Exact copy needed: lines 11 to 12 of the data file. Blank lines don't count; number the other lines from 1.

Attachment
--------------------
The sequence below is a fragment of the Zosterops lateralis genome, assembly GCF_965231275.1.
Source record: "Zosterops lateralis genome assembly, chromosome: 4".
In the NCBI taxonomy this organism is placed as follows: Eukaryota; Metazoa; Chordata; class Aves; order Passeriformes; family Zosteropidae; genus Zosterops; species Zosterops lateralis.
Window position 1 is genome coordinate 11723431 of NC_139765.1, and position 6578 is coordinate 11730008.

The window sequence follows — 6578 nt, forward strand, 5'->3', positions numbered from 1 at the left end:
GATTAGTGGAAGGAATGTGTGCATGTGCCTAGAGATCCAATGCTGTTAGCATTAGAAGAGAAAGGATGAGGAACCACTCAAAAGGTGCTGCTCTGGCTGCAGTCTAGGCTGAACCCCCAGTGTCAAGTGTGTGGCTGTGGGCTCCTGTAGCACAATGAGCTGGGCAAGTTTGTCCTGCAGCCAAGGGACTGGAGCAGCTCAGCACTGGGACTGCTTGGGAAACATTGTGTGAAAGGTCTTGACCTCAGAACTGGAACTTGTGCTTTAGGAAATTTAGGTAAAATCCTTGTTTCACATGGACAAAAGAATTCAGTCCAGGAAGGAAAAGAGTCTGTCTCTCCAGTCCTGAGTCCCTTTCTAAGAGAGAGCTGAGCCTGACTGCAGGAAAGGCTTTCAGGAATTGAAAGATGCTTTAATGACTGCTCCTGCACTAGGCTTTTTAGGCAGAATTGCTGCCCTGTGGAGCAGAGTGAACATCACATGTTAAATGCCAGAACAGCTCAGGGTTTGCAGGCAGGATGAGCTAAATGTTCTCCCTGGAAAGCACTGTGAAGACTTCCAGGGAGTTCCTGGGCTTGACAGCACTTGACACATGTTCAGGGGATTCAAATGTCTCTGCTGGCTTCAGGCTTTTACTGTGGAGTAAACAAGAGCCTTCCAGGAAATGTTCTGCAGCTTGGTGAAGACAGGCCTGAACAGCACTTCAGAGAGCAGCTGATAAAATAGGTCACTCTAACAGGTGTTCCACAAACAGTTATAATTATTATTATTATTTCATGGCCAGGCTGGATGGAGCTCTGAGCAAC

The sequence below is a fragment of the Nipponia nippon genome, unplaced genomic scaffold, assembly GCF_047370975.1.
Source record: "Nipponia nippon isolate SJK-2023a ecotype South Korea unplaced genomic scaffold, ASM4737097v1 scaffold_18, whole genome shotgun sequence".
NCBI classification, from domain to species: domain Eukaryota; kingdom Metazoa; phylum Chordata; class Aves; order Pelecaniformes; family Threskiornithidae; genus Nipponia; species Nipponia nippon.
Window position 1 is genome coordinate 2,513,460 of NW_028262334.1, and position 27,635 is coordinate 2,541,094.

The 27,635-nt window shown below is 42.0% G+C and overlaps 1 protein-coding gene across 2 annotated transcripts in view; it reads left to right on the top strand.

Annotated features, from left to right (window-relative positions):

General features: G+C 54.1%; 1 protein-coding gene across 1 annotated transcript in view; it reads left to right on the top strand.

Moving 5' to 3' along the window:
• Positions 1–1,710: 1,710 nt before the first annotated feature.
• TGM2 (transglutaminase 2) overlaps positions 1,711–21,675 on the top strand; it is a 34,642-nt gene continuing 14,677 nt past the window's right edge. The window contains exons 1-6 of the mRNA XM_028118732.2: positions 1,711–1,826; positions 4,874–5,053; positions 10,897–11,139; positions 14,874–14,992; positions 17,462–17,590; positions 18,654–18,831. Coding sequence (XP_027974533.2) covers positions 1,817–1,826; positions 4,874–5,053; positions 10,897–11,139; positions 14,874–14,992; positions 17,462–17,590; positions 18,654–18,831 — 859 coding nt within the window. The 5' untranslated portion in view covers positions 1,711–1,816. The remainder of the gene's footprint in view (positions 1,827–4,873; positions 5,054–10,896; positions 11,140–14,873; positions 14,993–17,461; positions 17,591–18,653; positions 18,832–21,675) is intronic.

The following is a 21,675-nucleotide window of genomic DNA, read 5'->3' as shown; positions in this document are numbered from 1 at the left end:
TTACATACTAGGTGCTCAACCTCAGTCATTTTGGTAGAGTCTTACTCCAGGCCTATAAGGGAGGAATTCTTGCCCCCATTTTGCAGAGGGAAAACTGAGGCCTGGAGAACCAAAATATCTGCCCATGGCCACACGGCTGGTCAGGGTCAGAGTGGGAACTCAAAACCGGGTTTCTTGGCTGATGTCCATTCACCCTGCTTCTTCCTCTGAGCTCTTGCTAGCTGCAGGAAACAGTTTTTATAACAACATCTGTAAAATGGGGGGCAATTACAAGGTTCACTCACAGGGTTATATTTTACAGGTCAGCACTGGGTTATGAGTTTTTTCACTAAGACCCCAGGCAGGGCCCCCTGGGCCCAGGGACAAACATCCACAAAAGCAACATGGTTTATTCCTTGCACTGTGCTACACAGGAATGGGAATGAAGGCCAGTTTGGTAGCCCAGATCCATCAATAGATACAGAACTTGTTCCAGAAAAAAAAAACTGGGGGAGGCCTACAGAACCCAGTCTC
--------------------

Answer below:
The 27,635-nt window shown below is 42.0% G+C and overlaps 1 protein-coding gene across 2 annotated transcripts in view; it reads left to right on the top strand.

Annotated features, from left to right (window-relative positions):